By Andrew Thompson
Throughout his lifetime, Atticus Hogan has served in quite an impressive list of capacities.
Over the years, he’s been a representative of several veterans’ groups, an ambassador for a variety of well-known organizations, the featured guest at numerous parades and conventions, an Elks Lodge member, a calendar model, an honorary Marine, the Grand Marshal of a special awards show recognizing heroes, and – of course – man’s best friend.
But in order to fully understand the story of this yellow Labrador retriever, it may be necessary to see Atticus through the eyes of Jim Hogan – eyes remarkable for the very attribute that gave Atticus his life’s mission: they can barely see.
Part I: A Good Sound
That wasn’t always the case.
Born in Wisconsin and raised in California from the age of 10, Jim Hogan enjoyed a normal childhood, except for two relatively minor conditions: he had some difficulty seeing at night, and he often struggled to hear. The latter problem was deemed serious enough to warrant Jim’s receiving special education at the Mary E. Bennett School for the Deaf and Hard of Hearing, but when Jim finished school, he was determined that he wouldn’t be defined by the limitation.
“After I graduated, I took my hearing aid off and still survived with everybody else – ‘cause no one really knew I had a hearing loss,” Jim says.
But Jim’s hearing difficulty had a tendency to follow him when he least desired. Shortly after high school, Jim was drafted by the Army during the Vietnam War, but his hearing loss made him ineligible. In an era in which many were looking for ways to avoid the military, Jim – for reasons he still finds difficult to put into words – was determined to serve.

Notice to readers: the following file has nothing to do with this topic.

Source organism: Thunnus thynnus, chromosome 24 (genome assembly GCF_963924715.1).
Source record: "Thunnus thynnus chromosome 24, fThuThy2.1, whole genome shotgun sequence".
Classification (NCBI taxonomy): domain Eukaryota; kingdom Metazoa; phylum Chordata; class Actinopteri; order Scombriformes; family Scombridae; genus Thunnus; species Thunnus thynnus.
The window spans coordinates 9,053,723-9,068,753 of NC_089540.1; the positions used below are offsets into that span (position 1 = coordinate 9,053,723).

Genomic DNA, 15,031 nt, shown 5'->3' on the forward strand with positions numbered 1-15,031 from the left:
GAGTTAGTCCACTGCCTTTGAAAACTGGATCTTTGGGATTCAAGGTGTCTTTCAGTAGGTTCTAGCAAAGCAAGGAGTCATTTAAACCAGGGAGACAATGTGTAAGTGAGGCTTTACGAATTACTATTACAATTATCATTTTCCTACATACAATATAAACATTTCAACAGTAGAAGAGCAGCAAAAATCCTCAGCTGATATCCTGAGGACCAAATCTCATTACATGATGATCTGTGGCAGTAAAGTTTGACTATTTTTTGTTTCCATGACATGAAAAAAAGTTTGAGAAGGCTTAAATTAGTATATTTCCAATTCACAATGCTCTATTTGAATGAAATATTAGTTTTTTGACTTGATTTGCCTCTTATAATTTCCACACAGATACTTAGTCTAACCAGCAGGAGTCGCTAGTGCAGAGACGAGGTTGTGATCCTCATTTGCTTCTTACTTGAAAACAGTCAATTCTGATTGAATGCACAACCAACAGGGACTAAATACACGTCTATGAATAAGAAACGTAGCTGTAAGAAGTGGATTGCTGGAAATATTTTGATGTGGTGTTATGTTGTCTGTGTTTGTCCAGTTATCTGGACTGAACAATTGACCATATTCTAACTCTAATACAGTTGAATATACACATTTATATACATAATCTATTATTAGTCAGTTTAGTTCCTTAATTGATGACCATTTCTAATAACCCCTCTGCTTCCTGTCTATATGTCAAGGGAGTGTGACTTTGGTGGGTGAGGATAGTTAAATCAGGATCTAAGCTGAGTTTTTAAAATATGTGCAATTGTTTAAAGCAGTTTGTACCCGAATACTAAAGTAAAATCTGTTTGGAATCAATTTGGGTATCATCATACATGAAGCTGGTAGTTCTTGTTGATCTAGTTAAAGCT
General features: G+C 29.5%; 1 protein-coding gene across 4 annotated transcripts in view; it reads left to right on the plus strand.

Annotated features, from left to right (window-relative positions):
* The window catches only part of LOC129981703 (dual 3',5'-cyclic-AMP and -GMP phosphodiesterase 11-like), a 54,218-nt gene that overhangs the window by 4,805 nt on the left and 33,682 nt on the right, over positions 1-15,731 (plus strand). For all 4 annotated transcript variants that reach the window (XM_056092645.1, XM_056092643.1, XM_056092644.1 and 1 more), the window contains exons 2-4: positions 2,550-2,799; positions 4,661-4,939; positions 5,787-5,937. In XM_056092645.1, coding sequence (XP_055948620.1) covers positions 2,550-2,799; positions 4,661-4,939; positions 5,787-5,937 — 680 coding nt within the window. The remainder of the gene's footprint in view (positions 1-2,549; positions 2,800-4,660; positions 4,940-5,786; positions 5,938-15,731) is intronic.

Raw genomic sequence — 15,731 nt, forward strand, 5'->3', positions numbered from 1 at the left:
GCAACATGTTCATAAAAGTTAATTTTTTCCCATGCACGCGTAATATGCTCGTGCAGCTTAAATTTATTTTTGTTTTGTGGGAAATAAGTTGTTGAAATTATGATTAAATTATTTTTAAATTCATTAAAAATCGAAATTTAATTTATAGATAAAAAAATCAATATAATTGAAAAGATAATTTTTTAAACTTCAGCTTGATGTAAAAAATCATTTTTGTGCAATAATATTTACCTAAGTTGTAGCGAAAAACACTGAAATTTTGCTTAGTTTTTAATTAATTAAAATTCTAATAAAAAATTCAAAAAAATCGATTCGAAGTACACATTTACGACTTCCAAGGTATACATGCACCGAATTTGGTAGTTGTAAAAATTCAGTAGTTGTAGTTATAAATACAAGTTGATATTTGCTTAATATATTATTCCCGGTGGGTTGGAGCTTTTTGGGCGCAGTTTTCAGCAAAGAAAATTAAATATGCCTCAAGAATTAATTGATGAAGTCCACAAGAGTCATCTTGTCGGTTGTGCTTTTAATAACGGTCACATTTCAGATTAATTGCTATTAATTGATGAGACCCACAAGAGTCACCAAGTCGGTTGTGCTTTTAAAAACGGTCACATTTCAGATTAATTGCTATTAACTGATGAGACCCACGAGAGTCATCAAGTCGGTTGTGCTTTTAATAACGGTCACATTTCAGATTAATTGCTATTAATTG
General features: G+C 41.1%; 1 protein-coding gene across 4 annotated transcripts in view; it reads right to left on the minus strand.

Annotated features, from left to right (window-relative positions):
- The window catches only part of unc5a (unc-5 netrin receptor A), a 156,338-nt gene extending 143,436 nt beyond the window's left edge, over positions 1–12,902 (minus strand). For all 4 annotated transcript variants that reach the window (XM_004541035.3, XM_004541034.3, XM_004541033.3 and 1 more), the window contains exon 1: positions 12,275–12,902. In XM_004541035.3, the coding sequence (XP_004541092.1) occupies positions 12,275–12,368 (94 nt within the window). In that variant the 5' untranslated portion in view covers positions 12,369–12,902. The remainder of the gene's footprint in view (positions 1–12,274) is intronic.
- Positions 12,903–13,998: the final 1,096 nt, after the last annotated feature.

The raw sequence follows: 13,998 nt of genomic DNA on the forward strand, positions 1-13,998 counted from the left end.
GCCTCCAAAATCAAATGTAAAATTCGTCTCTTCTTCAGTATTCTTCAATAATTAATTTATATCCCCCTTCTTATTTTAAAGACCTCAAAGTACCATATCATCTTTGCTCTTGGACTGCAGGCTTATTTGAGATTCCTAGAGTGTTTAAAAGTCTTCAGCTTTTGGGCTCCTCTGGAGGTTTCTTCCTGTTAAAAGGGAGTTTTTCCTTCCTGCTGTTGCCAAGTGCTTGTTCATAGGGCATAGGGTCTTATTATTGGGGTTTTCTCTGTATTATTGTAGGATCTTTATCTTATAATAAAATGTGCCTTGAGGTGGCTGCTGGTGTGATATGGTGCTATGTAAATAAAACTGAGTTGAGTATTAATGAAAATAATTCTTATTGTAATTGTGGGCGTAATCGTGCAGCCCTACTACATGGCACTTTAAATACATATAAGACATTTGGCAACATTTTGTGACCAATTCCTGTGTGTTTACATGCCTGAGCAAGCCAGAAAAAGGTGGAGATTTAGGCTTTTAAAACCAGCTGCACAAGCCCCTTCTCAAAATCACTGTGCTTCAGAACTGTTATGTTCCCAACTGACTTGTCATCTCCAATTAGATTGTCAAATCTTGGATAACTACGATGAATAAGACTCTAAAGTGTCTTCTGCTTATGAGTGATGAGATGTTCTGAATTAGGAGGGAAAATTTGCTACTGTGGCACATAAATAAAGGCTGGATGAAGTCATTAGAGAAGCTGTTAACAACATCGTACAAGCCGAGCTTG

A couple of years later, when Jim made the acquaintance of a Navy recruiter, he got his chance. The recruiter told Jim he could learn to pass the hearing test by watching those before him push the button as they heard the sounds.
“And I did,” Jim recalls. “And I got caught. So, they put me in a room by myself, and – I’ll be damned. I passed the test.”
Jim had almost made it to the end of boot camp before his disability caught up with him once again. It was then that a recruiter called him out for essentially giving the right answers to the wrong questions and sent him for additional testing. He failed.
While waiting for the bus back to boot camp after a visit to the medical office, where he learned that he would receive a medical discharge, Jim bummed change for a phone call and contacted his recruiter. When he explained the situation, Jim says, the man basically told him that it would be taken care of.
“Two weeks later I graduated and got orders to go overseas,” Jim says. He never learned what happened, and he never questioned it.
Once in Vietnam, Jim spent three years serving on a landing ship, as well as nine months aboard the historic aircraft carrier the U.S.S. Enterprise. Looking back on his time in the war, Jim finds it strange that his disabilities never raised any suspicions.
His lack of night vision in particular had led to a variety of complications, ranging from the humorous (he recalls being barked at for refusing to face officers he simply couldn’t find) to the serious (he would pass off the night-watch responsibility of tossing concussion grenades into the water because he couldn’t make out the edge of the boat; the action was intended to ward off any swimmers who might want to come aboard the craft and cut the sleeping soldiers’ throats).
Unfortunately, after the war, Jim found that being stateside presented challenges of its own. He
Atticus accompanies Jim on a cruise on the LA River
distinctly remembers flying into San Francisco Airport, where he says soldiers were spat upon and called “baby killers.”